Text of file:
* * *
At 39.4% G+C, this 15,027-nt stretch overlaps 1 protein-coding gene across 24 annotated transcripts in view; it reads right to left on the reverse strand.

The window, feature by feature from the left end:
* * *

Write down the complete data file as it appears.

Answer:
At 39.4% G+C, this 15,027-nt stretch overlaps 1 protein-coding gene across 24 annotated transcripts in view; it reads right to left on the reverse strand.

The window, feature by feature from the left end: